Cookies on this website

We use cookies to ensure that we give you the best experience on our website. If you click 'Accept all cookies' we'll assume that you are happy to receive all cookies and you won't see this message again. If you click 'Reject all non-essential cookies' only necessary cookies providing core functionality such as security, network management, and accessibility will be enabled. Click 'Find out more' for information on how to change your cookie settings.

OBJECTIVE: Online supermarkets are increasingly used both by consumers and as a source of data on the food environment. We compared product availability, nutritional information, front-of-pack (FOP) labelling, price and price promotions for food and drink products between physical and online supermarkets. DESIGN: For physical stores, we collected data on price, price promotions, FOP nutrition labels and nutrition information from a random sample of food and drinks from six UK supermarkets. For online stores, we used foodDB, a research-ready dataset of over 14 million observations of food and drink products available in online supermarkets. SETTING: Six large supermarket stores located near Oxford, UK. PARTICIPANTS: General sample with 295 food and drink products, plus boost samples for both fruit and vegetables, and alcohol. RESULTS: In the general sample, 85 % (95 % CI 80, 90 %) of products found in physical stores could be matched with an online product. Nutritional information found in the two settings was almost identical, for example, concordance correlation coefficient for energy = 0·995 (95 % CI 0·993, 0·996). The presence of FOP labelling and price promotions differed between the two settings (Cohen's kappa = 0·56 (95 % CI 0·45, 0·66) and 0·40 (95 % CI 0·26, 0·55), respectively). Prices were similar between online and physical supermarkets (concordance correlation coefficient > 0·9 for all samples). CONCLUSIONS: Product availability, nutritional information and prices sourced online for these six retailers are good proxies of those found in physical stores. Price promotions and FOP labelling vary between the two settings. Further research should investigate whether this could impact on health inequalities.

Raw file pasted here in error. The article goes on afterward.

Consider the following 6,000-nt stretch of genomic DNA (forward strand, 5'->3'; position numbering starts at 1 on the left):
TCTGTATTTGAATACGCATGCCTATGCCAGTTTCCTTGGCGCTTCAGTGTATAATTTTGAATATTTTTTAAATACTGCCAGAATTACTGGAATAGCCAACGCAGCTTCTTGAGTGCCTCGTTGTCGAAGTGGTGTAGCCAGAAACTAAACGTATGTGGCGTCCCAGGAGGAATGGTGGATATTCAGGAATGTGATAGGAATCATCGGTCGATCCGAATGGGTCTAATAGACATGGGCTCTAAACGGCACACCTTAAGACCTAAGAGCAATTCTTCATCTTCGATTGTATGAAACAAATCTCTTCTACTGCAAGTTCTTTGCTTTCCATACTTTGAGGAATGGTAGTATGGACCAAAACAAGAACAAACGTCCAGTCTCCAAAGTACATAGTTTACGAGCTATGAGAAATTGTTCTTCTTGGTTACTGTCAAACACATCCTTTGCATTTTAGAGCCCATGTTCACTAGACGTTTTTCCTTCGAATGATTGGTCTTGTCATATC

Original publication




Journal article


Public Health Nutr

Publication Date



1 - 7


Diet, Front-of-pack labelling, Nutrition, Online supermarkets, Price, Promotion